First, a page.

Fewer doctors in the United States are going into family practice. Solo medical practitioners involved in family practices are becoming scarcer. The American Academy of Family Physicians, in 1986, represented forty-four percent of the practicing doctors. As of 2008, only eighteen percent of practicing physicians are in family practice and that number continues to grow smaller.
In 2007, twenty-eight percent of the doctors in private practice described themselves as being self-employed. In 1970, almost sixty percent of all doctors were self-employed.
New Doctors Don’t Want Family Practices
Many of the doctors graduating medical school have no interest in small family practices. They seek better life styles, which involve shorter working days and weekends off. They want to avoid patient emergencies.
New Doctors Have to Deal With Debt Obligations
Many doctors going into medical practice today borrowed large sums to help pay for their medical school expenses. These young doctors are looking for steady pay checks that have no risk attached to them.
Will Patients Suffer?
There are benefits for patients who use larger medical practices. These larger practices can provide more preventive medical services. They have the financial ability to use technology to enhance their practice, which gives them greater capabilities.
Loss of the Personal Touch
Generations of Americans have had personal, confidential relationships with their physicians. Physicians were trusted individuals. Patients felt they had a personal relationship with them. Newer, larger medical groups may lack this personal touch. Doctors who are part of larger medical groups have the ability to pool their resources to provide more sophisticated, higher levels of medical care.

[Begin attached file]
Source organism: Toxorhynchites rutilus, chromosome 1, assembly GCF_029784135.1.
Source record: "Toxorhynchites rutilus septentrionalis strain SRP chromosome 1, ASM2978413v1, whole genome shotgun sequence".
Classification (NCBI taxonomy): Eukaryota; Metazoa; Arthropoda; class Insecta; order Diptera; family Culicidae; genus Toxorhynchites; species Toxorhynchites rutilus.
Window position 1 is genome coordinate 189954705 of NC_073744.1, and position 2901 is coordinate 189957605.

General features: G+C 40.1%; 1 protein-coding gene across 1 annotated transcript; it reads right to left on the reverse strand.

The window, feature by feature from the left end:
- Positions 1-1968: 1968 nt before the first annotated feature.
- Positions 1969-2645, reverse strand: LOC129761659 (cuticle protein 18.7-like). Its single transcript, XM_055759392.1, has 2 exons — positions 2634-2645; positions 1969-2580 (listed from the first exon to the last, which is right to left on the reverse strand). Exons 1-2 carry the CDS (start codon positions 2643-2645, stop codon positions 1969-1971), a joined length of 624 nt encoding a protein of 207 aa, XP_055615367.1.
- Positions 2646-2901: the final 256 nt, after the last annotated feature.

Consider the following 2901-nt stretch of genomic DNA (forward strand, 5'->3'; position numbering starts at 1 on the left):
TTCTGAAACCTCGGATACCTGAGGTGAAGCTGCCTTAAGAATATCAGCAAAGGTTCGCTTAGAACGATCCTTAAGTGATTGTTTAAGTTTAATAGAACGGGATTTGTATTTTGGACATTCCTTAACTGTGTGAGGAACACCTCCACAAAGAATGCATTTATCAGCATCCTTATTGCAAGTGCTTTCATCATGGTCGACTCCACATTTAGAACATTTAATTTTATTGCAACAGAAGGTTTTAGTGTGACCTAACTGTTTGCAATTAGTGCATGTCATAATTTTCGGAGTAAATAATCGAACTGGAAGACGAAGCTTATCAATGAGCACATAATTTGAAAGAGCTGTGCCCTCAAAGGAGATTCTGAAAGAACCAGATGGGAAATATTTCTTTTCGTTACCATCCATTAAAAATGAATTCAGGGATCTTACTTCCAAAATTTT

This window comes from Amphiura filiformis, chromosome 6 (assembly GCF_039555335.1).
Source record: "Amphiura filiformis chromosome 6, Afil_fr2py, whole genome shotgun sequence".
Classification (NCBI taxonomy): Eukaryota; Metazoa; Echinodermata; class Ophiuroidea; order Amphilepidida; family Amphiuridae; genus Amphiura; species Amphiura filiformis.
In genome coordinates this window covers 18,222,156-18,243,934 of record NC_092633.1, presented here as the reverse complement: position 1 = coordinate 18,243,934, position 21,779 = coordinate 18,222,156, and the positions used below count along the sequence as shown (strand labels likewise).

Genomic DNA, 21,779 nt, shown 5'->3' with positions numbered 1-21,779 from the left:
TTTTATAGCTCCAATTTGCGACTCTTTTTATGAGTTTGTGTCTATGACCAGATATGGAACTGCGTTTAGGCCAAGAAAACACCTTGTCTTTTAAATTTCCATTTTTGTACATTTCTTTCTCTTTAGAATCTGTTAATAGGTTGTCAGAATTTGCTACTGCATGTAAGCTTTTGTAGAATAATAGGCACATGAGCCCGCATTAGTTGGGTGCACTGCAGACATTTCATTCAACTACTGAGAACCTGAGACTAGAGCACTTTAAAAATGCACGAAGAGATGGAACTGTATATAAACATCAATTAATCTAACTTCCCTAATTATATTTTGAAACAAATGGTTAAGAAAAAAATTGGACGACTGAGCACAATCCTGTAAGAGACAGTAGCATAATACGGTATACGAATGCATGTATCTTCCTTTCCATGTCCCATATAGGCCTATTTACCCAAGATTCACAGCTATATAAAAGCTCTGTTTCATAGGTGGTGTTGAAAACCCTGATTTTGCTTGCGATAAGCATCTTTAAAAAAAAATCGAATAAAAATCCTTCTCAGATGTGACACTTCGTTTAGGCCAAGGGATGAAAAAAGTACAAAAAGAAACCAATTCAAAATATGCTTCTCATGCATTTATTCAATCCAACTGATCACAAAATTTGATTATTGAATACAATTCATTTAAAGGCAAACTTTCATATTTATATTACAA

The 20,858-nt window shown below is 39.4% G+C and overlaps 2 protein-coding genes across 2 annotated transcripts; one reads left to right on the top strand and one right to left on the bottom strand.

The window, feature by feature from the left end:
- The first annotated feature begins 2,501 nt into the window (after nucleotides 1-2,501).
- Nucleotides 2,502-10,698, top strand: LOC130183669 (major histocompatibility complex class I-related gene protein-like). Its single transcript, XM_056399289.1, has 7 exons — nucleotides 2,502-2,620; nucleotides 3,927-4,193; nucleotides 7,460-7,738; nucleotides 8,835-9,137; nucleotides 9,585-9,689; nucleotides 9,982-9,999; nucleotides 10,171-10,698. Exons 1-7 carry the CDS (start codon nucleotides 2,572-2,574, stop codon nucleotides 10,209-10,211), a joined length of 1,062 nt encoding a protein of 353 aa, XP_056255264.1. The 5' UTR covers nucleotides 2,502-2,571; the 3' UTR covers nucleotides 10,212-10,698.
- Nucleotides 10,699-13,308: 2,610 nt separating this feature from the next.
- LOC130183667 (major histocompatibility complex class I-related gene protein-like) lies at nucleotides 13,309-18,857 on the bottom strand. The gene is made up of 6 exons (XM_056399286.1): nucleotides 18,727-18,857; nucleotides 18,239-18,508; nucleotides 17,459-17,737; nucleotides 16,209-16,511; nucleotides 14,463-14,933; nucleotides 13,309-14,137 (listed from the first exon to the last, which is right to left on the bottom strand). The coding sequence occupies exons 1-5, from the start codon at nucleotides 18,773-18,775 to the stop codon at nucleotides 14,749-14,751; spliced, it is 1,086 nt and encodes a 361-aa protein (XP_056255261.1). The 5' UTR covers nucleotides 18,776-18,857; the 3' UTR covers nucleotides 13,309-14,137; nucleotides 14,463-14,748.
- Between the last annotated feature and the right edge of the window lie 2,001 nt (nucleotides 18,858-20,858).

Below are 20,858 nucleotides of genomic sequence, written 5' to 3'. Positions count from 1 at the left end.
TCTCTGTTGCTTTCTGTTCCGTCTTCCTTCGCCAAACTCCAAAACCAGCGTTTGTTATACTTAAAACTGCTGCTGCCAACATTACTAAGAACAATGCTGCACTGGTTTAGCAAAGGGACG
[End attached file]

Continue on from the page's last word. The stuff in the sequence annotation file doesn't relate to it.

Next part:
There are pluses and minuses involved in a demise of the local family sole practitioner. Although there is a loss of the personal relationship, the patient may end up with more sophisticated medical care!
The attorneys at the Law Offices of Schlissel DeCorpo have more than 70 years of combined legal experience. We draft wills and trusts. We probate wills. We litigate will contests. We draft revocable living trusts and irrevocable trusts for our clients. Elliot S. Schlissel is a member of The National Academy of Elder Law Attorneys.
We represent individuals with regard to issues concerning medicaid, medicaid planning techniques and developing special needs trusts for special needs children. We also deal with issues involving nursing home abuse. Feel free to call for a free consultation at 1-800-344-6431, 516-561-6645 or 718-350-2802.